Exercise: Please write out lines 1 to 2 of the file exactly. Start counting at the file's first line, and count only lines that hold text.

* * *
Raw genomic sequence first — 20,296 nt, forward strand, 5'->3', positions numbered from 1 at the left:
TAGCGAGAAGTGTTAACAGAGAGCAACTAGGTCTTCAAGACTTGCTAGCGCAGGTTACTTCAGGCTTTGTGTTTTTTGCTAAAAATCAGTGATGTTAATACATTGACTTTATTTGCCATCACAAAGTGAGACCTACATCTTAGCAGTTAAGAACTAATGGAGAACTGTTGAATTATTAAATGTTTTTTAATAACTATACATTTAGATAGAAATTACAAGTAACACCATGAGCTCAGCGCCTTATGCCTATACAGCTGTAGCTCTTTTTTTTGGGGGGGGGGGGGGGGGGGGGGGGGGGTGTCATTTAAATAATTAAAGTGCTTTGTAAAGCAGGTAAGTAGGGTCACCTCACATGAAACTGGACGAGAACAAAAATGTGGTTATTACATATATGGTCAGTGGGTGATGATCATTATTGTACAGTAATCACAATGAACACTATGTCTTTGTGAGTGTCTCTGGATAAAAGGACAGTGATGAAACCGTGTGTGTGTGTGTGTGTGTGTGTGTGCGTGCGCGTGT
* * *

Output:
Raw genomic sequence first — 20,296 nt, forward strand, 5'->3', positions numbered from 1 at the left:
TAGCGAGAAGTGTTAACAGAGAGCAACTAGGTCTTCAAGACTTGCTAGCGCAGGTTACTTCAGGCTTTGTGTTTTTTGCTAAAAATCAGTGATGTTAATACATTGACTTTATTTGCCATCACAAAGTGAGACCTACATCTTAGCAGTTAAGAACTAATGGAGAACTGTTGAATTATTAAATGTTTTTTAATAACTATACATTTAGATAGAAATTACAAGTAACACCATGAGCTCAGCGCCTTATGCCTATACAGCTGTAGCTCTTTTTTTTGGGGGGGGGGGGGGGGGGGGGGGGGGGTGTCATTTAAATAATTAAAGTGCTTTGTAAAGCAGGTAAGTAGGGTCACCTCACATGAAACTGGACGAGAACAAAAATGTGGTTATTACATATATGGTCAGTGGGTGATGATCATTATTGTACAGTAATCACAATGAACACTATGTCTTTGTGAGTGTCTCTGGATAAAAGGACAGTGATGAAACCGTGTGTGTGTGTGTGTGTGTGTGTGTGCGTGCGCGTGT